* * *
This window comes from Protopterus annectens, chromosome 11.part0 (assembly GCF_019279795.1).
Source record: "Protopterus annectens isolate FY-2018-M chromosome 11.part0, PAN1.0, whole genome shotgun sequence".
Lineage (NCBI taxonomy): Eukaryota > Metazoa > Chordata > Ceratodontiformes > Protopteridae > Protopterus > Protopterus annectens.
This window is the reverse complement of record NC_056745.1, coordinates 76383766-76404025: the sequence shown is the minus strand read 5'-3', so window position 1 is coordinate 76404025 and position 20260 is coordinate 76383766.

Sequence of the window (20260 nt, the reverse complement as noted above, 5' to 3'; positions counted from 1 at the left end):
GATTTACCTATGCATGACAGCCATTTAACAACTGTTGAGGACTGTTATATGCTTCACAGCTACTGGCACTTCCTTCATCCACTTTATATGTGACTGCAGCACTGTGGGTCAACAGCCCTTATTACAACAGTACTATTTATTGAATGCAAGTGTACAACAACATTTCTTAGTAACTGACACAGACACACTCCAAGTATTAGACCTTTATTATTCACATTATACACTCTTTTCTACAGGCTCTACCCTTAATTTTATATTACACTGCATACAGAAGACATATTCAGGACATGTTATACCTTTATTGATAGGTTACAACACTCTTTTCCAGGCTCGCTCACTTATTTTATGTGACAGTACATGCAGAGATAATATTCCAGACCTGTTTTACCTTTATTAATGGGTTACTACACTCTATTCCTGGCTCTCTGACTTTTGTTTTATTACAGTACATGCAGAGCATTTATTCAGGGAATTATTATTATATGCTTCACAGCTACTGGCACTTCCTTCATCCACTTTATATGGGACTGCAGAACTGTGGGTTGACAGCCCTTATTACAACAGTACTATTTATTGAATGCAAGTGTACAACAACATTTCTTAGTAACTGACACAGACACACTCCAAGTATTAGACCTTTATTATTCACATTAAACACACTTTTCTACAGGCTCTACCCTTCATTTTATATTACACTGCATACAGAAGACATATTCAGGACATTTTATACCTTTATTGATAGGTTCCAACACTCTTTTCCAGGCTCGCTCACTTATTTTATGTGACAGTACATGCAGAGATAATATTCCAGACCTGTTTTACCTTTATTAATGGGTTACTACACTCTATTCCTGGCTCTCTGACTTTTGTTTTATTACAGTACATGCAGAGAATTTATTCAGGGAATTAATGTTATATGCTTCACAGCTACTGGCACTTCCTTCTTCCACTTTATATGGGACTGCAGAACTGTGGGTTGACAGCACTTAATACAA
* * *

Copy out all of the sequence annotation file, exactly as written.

This window comes from Protopterus annectens, chromosome 11.part0 (assembly GCF_019279795.1).
Source record: "Protopterus annectens isolate FY-2018-M chromosome 11.part0, PAN1.0, whole genome shotgun sequence".
Lineage (NCBI taxonomy): Eukaryota > Metazoa > Chordata > Ceratodontiformes > Protopteridae > Protopterus > Protopterus annectens.
This window is the reverse complement of record NC_056745.1, coordinates 76383766-76404025: the sequence shown is the minus strand read 5'-3', so window position 1 is coordinate 76404025 and position 20260 is coordinate 76383766.

Sequence of the window (20260 nt, the reverse complement as noted above, 5' to 3'; positions counted from 1 at the left end):
GATTTACCTATGCATGACAGCCATTTAACAACTGTTGAGGACTGTTATATGCTTCACAGCTACTGGCACTTCCTTCATCCACTTTATATGTGACTGCAGCACTGTGGGTCAACAGCCCTTATTACAACAGTACTATTTATTGAATGCAAGTGTACAACAACATTTCTTAGTAACTGACACAGACACACTCCAAGTATTAGACCTTTATTATTCACATTATACACTCTTTTCTACAGGCTCTACCCTTAATTTTATATTACACTGCATACAGAAGACATATTCAGGACATGTTATACCTTTATTGATAGGTTACAACACTCTTTTCCAGGCTCGCTCACTTATTTTATGTGACAGTACATGCAGAGATAATATTCCAGACCTGTTTTACCTTTATTAATGGGTTACTACACTCTATTCCTGGCTCTCTGACTTTTGTTTTATTACAGTACATGCAGAGCATTTATTCAGGGAATTATTATTATATGCTTCACAGCTACTGGCACTTCCTTCATCCACTTTATATGGGACTGCAGAACTGTGGGTTGACAGCCCTTATTACAACAGTACTATTTATTGAATGCAAGTGTACAACAACATTTCTTAGTAACTGACACAGACACACTCCAAGTATTAGACCTTTATTATTCACATTAAACACACTTTTCTACAGGCTCTACCCTTCATTTTATATTACACTGCATACAGAAGACATATTCAGGACATTTTATACCTTTATTGATAGGTTCCAACACTCTTTTCCAGGCTCGCTCACTTATTTTATGTGACAGTACATGCAGAGATAATATTCCAGACCTGTTTTACCTTTATTAATGGGTTACTACACTCTATTCCTGGCTCTCTGACTTTTGTTTTATTACAGTACATGCAGAGAATTTATTCAGGGAATTAATGTTATATGCTTCACAGCTACTGGCACTTCCTTCTTCCACTTTATATGGGACTGCAGAACTGTGGGTTGACAGCACTTAATACAA